3 years ago

This research did not receive any specific grant from funding agencies in the public, commercial, or not-for-profit sectors Chronic high sucrose diet increases fibroblast growth factor 21 production and energy expenditure in mice

Excess carbohydrate intake causes obesity in humans. On the other hand, acute administration of fructose, glucose or sucrose in experimental animals has been shown to increase the plasma concentration of anti-obesity hormones such as glucagon-like peptide 1 (GLP-1) and Fibroblast growth factor 21 (FGF21), which contribute to reducing body weight. However, the secretion and action of GLP-1 and FGF21 in mice chronically fed a high sucrose diet has not been investigated. To address the role of anti-obesity hormones in response to increased sucrose intake, we analyzed mice fed a high sucrose diet, a high starch diet or a normal diet for 15 weeks. Mice fed a high sucrose diet showed resistance to body weight gain, in comparison with mice fed a high starch diet or control diet, due to increased energy expenditure. Plasma FGF21 levels were highest among the three groups in mice fed a high sucrose diet, whereas no significant difference in GLP-1 levels was observed. Expression levels of uncoupling protein 1 (UCP-1), FGF receptor 1c (FGFR1c) and β-klotho (KLB) mRNA in brown adipose tissue were significantly increased in high sucrose-fed mice, suggesting increases in FGF21 sensitivity and energy expenditure. Expression of carbohydrate responsive element binding protein (ChREBP) mRNA in liver and brown adipose tissue was also increased in high sucrose-fed mice. These results indicate that FGF21 production in liver and brown adipose tissue is increased in high sucrose diet and participates in resistance to weight gain.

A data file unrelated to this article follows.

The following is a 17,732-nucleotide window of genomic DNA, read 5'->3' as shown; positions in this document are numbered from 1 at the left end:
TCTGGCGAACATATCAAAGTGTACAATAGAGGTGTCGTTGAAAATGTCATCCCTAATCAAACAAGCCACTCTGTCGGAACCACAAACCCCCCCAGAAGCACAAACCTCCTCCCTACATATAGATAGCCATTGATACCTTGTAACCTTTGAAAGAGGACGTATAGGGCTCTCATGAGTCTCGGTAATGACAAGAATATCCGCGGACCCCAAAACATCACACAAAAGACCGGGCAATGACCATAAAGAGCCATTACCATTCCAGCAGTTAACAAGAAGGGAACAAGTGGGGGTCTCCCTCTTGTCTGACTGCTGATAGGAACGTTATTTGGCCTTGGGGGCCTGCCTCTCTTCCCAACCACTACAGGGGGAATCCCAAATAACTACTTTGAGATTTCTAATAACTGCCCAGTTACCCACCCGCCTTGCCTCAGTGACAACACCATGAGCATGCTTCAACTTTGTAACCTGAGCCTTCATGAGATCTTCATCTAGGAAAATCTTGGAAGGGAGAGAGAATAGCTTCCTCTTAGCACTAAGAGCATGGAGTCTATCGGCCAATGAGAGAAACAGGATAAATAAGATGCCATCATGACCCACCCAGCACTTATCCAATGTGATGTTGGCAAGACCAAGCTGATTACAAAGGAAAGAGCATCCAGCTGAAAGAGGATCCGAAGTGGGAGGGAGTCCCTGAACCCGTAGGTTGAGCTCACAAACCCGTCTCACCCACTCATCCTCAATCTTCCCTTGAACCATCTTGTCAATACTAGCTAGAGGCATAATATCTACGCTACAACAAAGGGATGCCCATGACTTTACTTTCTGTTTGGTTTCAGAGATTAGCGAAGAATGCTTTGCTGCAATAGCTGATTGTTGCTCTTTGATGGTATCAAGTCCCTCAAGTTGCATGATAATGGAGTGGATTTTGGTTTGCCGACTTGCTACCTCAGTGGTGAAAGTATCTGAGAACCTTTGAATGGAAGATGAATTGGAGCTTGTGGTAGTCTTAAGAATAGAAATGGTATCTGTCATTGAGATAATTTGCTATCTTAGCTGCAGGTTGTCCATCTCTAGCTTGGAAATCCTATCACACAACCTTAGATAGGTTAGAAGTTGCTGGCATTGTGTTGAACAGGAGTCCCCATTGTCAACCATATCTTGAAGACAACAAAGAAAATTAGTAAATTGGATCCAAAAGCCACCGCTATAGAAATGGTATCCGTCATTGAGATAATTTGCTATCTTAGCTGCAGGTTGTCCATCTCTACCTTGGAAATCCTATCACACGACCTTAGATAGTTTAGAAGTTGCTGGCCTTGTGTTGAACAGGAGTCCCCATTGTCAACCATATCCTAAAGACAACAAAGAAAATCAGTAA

Publisher URL: www.sciencedirect.com/science

DOI: S0955286317301948

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